Driver distraction: evaluation with event detection paradigm.
C 32849 (In: C 32848 S [electronic version only]) /83 / ITRD E828269
Greenberg, J. Tijerina, L. Curry, R. Artz, B. Cathey, L. Kochhar, D. Kozak, K. Blommer, M. & Grant, P.
Transportation Research Record. 2003. (1843) pp1-9 (2 Phot., 6 Fig., 5 Tab., 12 Ref.)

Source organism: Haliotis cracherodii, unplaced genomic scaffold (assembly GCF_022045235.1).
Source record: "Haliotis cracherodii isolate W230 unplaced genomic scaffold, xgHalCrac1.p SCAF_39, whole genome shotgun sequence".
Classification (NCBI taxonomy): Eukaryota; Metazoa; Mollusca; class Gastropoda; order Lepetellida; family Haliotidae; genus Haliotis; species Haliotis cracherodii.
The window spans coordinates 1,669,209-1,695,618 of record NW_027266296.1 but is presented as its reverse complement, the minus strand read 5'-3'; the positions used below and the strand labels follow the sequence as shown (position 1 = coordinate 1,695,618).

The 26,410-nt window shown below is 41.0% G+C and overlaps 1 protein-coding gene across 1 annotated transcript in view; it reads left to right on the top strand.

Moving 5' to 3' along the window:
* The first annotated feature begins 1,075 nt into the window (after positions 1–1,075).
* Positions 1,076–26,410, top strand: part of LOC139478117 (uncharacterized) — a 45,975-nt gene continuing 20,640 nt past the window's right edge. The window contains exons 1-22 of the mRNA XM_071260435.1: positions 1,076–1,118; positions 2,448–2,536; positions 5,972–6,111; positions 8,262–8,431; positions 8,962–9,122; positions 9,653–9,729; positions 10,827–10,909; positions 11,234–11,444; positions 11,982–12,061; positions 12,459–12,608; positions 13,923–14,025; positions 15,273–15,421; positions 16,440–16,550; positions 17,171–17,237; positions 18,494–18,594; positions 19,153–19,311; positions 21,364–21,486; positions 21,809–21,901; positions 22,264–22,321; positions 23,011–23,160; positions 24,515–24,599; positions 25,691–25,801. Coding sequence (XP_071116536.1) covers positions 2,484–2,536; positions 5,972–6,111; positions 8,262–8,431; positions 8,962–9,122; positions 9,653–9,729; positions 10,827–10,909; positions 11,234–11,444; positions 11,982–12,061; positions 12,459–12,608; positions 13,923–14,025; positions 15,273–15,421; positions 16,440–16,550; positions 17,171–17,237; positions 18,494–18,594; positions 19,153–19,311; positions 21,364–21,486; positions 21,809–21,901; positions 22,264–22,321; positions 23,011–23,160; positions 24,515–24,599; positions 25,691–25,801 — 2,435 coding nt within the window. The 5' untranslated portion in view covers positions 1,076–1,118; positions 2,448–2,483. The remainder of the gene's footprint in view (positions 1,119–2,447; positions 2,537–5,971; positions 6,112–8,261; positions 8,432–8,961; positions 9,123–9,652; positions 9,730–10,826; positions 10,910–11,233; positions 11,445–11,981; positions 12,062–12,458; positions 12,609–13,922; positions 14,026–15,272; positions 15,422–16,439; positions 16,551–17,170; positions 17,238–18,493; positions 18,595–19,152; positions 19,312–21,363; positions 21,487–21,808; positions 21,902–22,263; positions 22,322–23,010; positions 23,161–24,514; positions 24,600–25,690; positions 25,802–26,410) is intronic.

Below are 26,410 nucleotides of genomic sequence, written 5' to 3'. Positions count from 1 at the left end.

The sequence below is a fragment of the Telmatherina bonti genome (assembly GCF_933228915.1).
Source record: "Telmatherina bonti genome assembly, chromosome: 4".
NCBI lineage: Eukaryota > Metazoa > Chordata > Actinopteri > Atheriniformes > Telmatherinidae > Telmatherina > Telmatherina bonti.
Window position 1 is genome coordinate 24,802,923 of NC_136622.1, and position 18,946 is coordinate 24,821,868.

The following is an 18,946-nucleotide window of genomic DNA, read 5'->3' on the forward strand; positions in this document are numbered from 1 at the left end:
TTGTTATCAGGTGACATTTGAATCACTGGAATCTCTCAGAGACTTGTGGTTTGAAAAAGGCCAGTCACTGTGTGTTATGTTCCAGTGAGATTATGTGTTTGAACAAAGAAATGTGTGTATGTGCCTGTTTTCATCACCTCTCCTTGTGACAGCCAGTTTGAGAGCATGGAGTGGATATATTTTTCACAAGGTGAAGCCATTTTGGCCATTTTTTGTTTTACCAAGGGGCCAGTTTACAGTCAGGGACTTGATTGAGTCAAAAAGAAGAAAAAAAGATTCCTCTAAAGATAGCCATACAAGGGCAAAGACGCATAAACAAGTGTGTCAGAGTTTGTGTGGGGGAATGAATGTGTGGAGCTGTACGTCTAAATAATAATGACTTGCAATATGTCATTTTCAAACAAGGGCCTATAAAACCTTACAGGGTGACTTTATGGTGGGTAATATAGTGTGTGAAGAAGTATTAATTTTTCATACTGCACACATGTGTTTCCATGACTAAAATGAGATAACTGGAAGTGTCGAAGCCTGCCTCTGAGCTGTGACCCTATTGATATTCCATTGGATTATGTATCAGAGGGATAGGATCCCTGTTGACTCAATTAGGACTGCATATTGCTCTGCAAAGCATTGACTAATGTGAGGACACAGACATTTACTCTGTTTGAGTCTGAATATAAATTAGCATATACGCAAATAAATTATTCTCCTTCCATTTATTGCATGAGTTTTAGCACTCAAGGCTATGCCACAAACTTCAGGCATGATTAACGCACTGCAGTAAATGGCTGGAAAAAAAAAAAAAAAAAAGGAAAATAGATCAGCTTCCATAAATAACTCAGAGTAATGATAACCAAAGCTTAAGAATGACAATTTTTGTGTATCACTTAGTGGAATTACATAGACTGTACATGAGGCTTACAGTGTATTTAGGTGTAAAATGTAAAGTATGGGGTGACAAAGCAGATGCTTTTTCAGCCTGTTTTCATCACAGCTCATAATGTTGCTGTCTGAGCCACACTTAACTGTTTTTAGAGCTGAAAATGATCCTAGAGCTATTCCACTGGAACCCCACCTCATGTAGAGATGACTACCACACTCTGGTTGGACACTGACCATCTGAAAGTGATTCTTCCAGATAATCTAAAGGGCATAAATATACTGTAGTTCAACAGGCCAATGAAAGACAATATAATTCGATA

|Samenvatting||The effects of eight in-vehicle tasks on driver distraction were measured in a large, moving-base driving simulator. Forty-eight adults, ranging in age from 35 to 66, and 15 teenagers participated in the simulated drive. Hand-held and hands-free versions of phone dialing, voicemail retrieval, and incoming calls represented six of the eight tasks. Manual radio tuning and climate control adjustment were also included to allow comparison with tasks that have traditionally been present in vehicles. During the drive the participants were asked to respond to sudden movements in surrounding traffic. The drivers ability to detect these sudden movements or events changed with the nature of the in-vehicle tasks that were being performed. Driving performance measures such as lane violations and heading error were also computed. The performance of the adult group was compared with the performance of the teenage drivers. Compared with the adults, the teens were found to choose unsafe following distances, have poor vehicle control skills, and be more prone to distraction from hand-held phone tasks.|
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